The riveting, hilarious, and epic story of a prominent American family on the cusp of ruin This extraordinary debut novel by Sophie McManus is a contemporary American tragedy of breathtaking scope: a dramatic story of pharmaceutical drug trials and Wall Street corruption; of pride and prejudice; of paranoia and office politics; of inheritance, influence, class, and power. Cecilia Somner's fate hangs in the balance. A larger-than-life heiress to a robber baron's fortune, once known for her cruel wit as much as for her tremendous generosity, CeCe is now in opulent decline. Afflicted with a rare disease and touched by mortality for the first time, her gilded, bygone values collide with an unforgiving present. Along with her troubled son, George, and his outsider wife, Iris, CeCe must face the Somners' dark legacy and the corrupting nature of wealth. As the Somner family struggles to find a solution to its troubles, the secrets and lies between CeCe, George, and Iris grow entangled. CeCe's world topples, culminating in a crime as unforgettable as it is unexpected. While no riches can put things right for the unfortunate Somners, when all is lost, they learn what life beyond the long, shimmering shadow cast by the Somner dynasty may become. Sophie McManus' The Unfortunates,hilarious and heartbreaking by turns, is most of all a meditation on love: as delusional obsession, as transformation, and ultimately as a coming to grace.

Old Money

  • Filename: old-money.
  • ISBN: 1880559641
  • Release Date: 1988
  • Number of pages: 309
  • Author: Nelson W. Aldrich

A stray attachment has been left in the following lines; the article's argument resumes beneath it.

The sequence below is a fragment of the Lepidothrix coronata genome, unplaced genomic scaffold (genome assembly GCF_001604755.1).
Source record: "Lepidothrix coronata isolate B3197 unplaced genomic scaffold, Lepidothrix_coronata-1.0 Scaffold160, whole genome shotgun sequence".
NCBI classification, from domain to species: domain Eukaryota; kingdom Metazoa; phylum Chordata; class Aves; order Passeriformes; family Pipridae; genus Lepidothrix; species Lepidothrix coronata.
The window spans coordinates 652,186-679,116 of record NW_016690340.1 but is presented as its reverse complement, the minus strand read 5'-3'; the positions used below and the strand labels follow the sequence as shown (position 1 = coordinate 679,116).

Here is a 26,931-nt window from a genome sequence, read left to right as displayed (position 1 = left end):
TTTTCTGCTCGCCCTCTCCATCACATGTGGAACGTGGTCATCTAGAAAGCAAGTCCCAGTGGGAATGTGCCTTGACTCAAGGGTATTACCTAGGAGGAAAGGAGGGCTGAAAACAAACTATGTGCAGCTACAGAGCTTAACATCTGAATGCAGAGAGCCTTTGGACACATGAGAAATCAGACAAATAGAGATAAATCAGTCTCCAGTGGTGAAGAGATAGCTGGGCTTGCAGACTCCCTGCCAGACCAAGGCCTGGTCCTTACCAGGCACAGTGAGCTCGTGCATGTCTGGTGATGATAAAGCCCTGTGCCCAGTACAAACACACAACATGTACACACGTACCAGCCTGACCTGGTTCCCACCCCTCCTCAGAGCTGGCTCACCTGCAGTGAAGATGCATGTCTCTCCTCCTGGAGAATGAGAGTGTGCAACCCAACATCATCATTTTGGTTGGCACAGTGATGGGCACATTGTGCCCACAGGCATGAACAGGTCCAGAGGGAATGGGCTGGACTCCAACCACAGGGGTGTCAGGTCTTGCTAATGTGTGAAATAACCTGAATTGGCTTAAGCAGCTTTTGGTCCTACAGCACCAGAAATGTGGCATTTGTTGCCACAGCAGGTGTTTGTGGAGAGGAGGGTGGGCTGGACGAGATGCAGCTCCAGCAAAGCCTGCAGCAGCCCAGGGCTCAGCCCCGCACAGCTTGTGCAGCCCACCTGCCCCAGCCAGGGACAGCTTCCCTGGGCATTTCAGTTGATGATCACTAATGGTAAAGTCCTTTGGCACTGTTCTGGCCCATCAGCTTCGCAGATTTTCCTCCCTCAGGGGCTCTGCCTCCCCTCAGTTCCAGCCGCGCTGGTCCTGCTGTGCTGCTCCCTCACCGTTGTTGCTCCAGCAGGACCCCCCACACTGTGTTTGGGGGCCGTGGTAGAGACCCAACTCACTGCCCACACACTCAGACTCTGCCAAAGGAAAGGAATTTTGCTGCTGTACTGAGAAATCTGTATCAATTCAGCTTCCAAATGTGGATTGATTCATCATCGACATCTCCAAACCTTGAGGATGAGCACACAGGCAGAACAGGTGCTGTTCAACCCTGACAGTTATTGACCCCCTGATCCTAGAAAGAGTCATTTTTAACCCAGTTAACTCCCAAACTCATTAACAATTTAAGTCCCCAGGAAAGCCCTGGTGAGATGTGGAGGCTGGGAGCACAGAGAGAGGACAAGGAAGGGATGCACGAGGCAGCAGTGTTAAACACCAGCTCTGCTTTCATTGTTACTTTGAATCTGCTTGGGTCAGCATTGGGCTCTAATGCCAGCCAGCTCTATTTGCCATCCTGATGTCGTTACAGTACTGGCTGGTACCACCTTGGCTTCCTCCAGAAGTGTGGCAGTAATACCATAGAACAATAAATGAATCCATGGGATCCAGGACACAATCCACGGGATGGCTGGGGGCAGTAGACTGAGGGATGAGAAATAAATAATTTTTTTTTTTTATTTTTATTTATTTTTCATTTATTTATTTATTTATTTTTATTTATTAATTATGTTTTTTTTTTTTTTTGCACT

• Publisher: Allworth Communications, Inc.



This insider's look at inherited wealth in the United States explores the complex meanings of money and success in American sociey with a new introduction that examinies whether America's privileged class will be willing or able to play a leadership role in the twenty-first century. "This witty and elegant meditation on the making and the meaning of America's upper clas is both a delight to read and an act of social illumination." —Arthur Schlesinger, Jr. "I don't think any insider has told us more about any class in America than Nelson Aldrich tells us here about his own." —Philip Roth

Class

  • Filename: class.
  • ISBN: 0099367602
  • Release Date: 1984
  • Number of pages: 202
  • Author: Paul Fussell
  • Publisher: Arrow



Class

  • Filename: class.
  • ISBN: 9780316265423
  • Release Date: 2017-01-10
  • Number of pages: 352
  • Author: Lucinda Rosenfeld
  • Publisher: Hachette UK



A satirical novel about a mother whose life spirals out of control when she's forced to rethink her bleeding heart liberal ideals For idealistic forty-something Karen Kipple, it isn't enough that she works full-time in the non-profit sector, aiding an organization that helps hungry children from disadvantaged homes. She's also determined to live her personal life in accordance with her ideals. This means sending her daughter, Ruby, to an integrated public school in their Brooklyn neighborhood. But when a troubled student from a nearby housing project begins bullying children in Ruby's class, the distant social and economic issues Karen has always claimed to care about so passionately feel uncomfortably close to home. As the situation at school escalates, Karen can't help but wonder whether her do-gooder husband takes himself and his causes more seriously than her work and Ruby's wellbeing. A daring, discussable satire about gentrification and liberal hypocrisy, and a candid take on rich and poor, white and black, CLASS is also a smartly written story that reveals how life as we live it--not as we like to imagine it--often unfolds in gray areas.

True Prep

  • Filename: true-prep.
  • ISBN: 9780307594211
  • Release Date: 2010-09-07
  • Number of pages: 256
  • Author: Lisa Birnbach
  • Publisher: Knopf



From Lisa Birnbach, the author of The Official Preppy Handbook, comes True Prep, which looks at how the old guard of natural-fiber-loving, dog-worshipping, G&T-soaked preppies adapts to the new order of the Internet, cell phones, rehab, political correctness, reality TV, and . . . polar fleece.

Strangers Drowning

  • Filename: strangers-drowning.
  • ISBN: 9780698195608
  • Release Date: 2015-09-29
  • Number of pages: 336
  • Author: Larissa MacFarquhar
  • Publisher: Penguin